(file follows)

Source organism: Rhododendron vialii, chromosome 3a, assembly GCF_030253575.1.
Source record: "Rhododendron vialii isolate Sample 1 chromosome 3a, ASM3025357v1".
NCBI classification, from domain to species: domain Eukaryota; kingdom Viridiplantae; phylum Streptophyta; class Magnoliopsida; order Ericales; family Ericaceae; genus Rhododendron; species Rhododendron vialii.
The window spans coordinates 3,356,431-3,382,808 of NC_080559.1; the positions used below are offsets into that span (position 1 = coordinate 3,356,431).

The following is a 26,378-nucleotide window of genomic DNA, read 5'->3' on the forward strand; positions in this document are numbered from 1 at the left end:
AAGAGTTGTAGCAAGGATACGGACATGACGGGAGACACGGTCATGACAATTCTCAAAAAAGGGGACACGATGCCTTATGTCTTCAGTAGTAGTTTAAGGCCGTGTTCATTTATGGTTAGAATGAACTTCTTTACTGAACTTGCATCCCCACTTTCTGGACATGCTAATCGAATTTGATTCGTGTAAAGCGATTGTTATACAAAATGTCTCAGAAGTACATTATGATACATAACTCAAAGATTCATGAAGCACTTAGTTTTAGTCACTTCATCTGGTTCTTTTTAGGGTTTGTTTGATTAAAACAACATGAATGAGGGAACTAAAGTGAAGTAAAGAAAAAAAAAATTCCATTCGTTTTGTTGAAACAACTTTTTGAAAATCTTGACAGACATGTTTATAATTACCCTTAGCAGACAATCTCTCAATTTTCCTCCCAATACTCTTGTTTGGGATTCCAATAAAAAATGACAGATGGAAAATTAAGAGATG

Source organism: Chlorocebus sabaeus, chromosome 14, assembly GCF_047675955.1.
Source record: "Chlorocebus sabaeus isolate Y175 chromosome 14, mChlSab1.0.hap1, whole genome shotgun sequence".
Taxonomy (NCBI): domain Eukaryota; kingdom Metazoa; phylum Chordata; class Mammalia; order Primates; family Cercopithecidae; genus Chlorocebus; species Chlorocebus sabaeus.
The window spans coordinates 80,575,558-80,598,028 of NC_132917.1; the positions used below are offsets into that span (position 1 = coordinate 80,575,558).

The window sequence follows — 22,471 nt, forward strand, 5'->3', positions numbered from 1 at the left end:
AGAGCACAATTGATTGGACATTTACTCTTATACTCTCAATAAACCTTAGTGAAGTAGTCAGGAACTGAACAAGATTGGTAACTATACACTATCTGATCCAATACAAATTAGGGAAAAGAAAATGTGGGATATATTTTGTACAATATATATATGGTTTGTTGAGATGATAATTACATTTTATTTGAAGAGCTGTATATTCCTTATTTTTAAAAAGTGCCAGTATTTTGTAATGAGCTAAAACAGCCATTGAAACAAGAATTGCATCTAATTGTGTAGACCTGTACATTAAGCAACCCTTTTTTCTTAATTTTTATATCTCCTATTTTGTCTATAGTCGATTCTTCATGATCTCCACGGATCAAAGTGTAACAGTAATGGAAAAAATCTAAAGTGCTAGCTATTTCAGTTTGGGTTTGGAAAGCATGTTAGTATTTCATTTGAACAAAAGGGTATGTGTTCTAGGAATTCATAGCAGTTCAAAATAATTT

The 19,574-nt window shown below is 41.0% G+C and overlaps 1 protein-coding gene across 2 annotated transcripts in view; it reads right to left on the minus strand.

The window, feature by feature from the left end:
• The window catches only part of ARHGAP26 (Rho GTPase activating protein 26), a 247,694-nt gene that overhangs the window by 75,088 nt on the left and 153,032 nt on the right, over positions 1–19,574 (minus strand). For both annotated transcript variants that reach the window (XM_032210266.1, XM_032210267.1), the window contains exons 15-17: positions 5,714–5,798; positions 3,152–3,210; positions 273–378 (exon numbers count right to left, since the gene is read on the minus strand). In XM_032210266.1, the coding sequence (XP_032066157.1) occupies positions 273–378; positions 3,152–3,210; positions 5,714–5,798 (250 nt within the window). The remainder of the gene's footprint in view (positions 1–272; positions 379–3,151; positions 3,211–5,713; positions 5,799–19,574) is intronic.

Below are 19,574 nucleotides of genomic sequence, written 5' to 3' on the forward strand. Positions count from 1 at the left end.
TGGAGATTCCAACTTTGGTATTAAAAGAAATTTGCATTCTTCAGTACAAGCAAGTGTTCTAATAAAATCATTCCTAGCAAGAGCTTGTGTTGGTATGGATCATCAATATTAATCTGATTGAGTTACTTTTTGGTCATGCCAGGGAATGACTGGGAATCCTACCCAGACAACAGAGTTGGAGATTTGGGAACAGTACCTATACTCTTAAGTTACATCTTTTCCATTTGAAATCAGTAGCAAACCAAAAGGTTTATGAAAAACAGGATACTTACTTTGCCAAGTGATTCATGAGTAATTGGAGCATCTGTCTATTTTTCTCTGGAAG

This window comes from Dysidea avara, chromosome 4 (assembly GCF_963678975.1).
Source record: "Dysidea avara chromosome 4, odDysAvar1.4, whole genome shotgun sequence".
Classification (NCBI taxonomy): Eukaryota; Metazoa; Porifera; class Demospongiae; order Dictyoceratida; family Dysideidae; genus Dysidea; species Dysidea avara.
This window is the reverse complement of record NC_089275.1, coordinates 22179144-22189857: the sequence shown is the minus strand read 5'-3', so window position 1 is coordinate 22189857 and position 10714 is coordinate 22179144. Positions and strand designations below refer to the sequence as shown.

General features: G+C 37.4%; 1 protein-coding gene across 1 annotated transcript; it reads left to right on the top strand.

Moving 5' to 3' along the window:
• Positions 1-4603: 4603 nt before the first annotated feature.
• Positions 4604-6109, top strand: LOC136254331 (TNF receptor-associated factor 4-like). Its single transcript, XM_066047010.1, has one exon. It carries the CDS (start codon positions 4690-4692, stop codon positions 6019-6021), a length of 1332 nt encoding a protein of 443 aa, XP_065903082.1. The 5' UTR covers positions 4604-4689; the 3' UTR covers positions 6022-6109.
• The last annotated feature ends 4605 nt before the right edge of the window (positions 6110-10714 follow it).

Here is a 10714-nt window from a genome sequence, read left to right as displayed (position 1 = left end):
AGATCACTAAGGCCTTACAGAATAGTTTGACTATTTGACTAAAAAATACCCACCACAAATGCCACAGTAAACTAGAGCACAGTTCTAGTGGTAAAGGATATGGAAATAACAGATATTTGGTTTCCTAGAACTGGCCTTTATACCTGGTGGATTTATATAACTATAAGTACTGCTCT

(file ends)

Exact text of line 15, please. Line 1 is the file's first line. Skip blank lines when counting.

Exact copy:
• The window catches only part of ARHGAP26 (Rho GTPase activating protein 26), a 247,694-nt gene that overhangs the window by 75,088 nt on the left and 153,032 nt on the right, over positions 1–19,574 (minus strand). For both annotated transcript variants that reach the window (XM_032210266.1, XM_032210267.1), the window contains exons 15-17: positions 5,714–5,798; positions 3,152–3,210; positions 273–378 (exon numbers count right to left, since the gene is read on the minus strand). In XM_032210266.1, the coding sequence (XP_032066157.1) occupies positions 273–378; positions 3,152–3,210; positions 5,714–5,798 (250 nt within the window). The remainder of the gene's footprint in view (positions 1–272; positions 379–3,151; positions 3,211–5,713; positions 5,799–19,574) is intronic.